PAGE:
Bare-knuckle hairy fists, anime-style katanas, massive chainsaws, and a ninja named Zero. At first glance, Anarchy Reigns contains the wildest cast of characters across any game, yet all of them focus on slicing, slashing and punching anything in sight. The largely repetitive bore that is the single-player campaign is forced upon players with gated unlockables for the superior multiplayer portion of the game. Make sure to stretch and crack your knuckles beforehand, its time to punch people in the face, over and over again.
The combat will instantly feel familiar and simplistic to anyone that has played any recent action or fighting games. Button mashers will have no problem getting through the campaign, and while you probably won’t finish in first place online, it does give you the sensation that you are still accomplishing things within the match. Dodging special attacks and breaking combos becomes a necessity, if you plan on competing competitively online. Varying light and heavy attacks with powerful (a little too powerful, if you ask me) grapples keeps yourself from looking predictable and your opponents guessing on how to properly defend against you. Tossing explosive barrels, bashing heads in with street signs or dropping elbows from the top of buildings, are some of the best methods when dealing with larger groups of enemies.
Broken up into two different campaigns, the single-player campaign sees you playing either as Jack or Leo from the gruesome black and white Wii game; MadWorld. Neither campaign is overly impressive and boils down to the same story, but from a different perspective, since both characters are after the same guy. Regardless of your character choice, the story is rather incoherent. Missions are sporadically placed around the central hub world filled with cannon-fodder enemies veiling the monotony of walking from Point A to Point B to begin the next senseless grind. The bulk of the missions pit you against wave after wave of mutants and robots to slaughter with the goal to rack up enough points to unlock the next mission. You read that right, unless your score is high enough, you won’t be able to access the next mission, at which point you are forced to wander around the hub world finding ways to boost your score.
The frantic 16-player competitive battle royales are quite impressive, if you are able to wait it out in the lobby for enough people to join and don’t find frequent kill-stealing. The majority of characters are locked from the start, prompting users to play through the campaigns to unlock them. If fighting against 15 other players isn’t enough chaos for you, random environmental hazard will keep you on your toes. Out of control trucks may come crashing through the environment, large chunks of the map will be marked for aerial bombardment, planes will crash and you may even get a glimpse of a black hole before exploding into nothingness. The random nature of the events keeps matches feeling exciting, and quite the opposite when they occur in single-player as you make your way to the next mission. Everything would be that much more impressive if it wasn’t for muddy washed out textures, lacking effects and rather blocky looking characters that hamper the experience. While visuals aren’t a factor on whether a game is fun or not fun, when combined with a camera that essentially does whatever it wants, the experience is disappointing.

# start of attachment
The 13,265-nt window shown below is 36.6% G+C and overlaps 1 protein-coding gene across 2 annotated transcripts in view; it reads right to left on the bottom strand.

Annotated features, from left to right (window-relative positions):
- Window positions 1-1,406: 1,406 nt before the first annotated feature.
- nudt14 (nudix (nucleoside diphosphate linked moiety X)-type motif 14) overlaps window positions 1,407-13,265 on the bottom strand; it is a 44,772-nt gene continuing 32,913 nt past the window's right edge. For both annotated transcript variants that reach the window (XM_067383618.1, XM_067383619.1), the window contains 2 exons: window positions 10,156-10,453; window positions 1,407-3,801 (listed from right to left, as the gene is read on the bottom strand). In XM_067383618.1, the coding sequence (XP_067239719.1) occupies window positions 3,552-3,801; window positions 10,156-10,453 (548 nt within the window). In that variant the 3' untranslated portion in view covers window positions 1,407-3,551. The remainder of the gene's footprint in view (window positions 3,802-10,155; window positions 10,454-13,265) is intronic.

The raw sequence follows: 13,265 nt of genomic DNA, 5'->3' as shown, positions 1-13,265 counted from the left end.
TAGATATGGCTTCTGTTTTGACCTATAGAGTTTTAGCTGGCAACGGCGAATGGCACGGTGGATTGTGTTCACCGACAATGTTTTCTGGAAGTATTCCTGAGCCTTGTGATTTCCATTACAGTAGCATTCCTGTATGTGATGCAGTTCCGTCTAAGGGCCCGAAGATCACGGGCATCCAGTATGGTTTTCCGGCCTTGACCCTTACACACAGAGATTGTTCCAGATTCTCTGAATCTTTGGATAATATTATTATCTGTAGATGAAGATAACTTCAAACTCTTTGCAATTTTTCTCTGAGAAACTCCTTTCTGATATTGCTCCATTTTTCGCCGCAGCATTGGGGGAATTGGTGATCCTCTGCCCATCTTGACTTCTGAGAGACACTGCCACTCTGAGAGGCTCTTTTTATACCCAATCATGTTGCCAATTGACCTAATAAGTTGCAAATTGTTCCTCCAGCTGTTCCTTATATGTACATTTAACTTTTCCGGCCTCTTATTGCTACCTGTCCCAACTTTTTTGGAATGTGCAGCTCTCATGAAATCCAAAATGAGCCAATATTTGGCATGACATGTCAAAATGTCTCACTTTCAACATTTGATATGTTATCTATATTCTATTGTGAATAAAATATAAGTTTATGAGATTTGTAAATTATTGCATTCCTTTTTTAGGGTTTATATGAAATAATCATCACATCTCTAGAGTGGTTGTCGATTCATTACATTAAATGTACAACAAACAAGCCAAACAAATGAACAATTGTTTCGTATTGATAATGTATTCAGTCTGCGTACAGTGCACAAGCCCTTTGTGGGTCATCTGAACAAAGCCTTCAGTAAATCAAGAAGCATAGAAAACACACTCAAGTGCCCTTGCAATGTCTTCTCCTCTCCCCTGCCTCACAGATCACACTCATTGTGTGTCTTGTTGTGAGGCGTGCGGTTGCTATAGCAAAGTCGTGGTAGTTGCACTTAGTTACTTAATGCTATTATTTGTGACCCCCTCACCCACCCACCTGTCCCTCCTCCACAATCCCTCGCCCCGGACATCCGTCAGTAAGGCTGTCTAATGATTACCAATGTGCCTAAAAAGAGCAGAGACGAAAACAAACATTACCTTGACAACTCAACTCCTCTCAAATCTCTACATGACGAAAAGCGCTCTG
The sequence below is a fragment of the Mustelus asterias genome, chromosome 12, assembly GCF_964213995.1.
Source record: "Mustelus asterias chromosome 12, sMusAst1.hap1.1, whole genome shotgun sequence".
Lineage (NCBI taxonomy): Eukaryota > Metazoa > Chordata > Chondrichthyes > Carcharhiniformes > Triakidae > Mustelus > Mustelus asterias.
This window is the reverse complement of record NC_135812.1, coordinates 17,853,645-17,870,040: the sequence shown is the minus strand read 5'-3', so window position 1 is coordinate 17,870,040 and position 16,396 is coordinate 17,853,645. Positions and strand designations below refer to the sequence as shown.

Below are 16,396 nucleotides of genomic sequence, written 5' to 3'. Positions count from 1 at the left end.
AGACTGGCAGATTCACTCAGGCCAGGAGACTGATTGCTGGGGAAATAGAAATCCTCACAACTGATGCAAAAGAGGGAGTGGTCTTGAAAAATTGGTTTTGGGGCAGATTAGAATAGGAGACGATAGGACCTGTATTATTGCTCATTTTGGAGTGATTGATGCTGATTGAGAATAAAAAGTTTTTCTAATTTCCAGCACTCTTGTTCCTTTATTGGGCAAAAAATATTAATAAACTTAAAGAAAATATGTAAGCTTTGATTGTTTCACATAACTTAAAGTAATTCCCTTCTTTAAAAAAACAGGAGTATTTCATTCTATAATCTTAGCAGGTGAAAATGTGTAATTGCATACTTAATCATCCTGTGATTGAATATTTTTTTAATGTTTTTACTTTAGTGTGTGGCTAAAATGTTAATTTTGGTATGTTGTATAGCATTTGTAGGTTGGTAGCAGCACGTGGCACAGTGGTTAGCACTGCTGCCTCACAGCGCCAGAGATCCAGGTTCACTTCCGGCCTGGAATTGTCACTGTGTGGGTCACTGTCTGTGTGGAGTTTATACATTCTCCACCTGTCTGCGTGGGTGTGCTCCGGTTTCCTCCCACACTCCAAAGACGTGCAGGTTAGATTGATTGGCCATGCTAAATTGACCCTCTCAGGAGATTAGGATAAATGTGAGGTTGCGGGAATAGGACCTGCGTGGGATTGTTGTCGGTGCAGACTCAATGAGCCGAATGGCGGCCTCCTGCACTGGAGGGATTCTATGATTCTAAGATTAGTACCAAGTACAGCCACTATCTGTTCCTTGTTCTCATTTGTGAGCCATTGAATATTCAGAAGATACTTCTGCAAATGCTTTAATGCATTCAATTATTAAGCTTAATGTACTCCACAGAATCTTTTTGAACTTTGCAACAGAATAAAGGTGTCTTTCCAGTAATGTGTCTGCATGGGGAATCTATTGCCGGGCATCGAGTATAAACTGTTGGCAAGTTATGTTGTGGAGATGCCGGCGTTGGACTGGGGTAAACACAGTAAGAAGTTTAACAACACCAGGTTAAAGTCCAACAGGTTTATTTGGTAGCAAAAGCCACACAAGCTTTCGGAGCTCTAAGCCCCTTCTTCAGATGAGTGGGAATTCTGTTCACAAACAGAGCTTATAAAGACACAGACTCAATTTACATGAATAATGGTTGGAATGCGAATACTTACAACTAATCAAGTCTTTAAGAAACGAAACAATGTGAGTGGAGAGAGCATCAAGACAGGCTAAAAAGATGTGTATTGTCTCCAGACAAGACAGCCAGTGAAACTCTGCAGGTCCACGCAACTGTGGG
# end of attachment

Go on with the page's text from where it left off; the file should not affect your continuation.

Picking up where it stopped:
The various game modes are a welcome addition, each having unique takes on some old favorites. Playing Capture the Flag, which is always a favorite of mine in first-person shooters, requires a different way of thinking considering the melee focus of the game and the fact you can have a three team match. Deathball is an interesting take on a rugby/football hybrid, focusing on engaging opponents until the opening of the goals, allowing the team in possession of the ball to either run for a touchdown or perform a special superstar shot to score. Purist may appreciate the inclusion of the one-on-one cage matches that removes the superfluous noise found across the rest of the game modes.
I’m torn about Anarchy Reigns. On one hand the chaotic multiplayer can be quite addicting, with random events completely changing how online matches are played, but having to drag myself through the mundane single-player to unlock additional items and characters sours the experience. Online is the sure-fire way to play Anarchy Reigns, but lets get one thing straight, until you learn the ins and out of characters, expect to be an easy target for those that have already mastered the art of juggling. If it was released at a premium price, I would find it hard to recommend Anarchy Reigns to anyone, even the most die-hard PlatinumGames fans, but taking the reduced price tag into account, those that are looking for a chaotic multiplayer experience and that can deal with the aforementioned technical shortcomings, Anarchy Reigns is a welcome change to the overwhelmingly shooter dominated online space.Note: Anarchy Reigns was reviewed on PlayStation 3. A physical copy of the game was provided by the publisher/developer.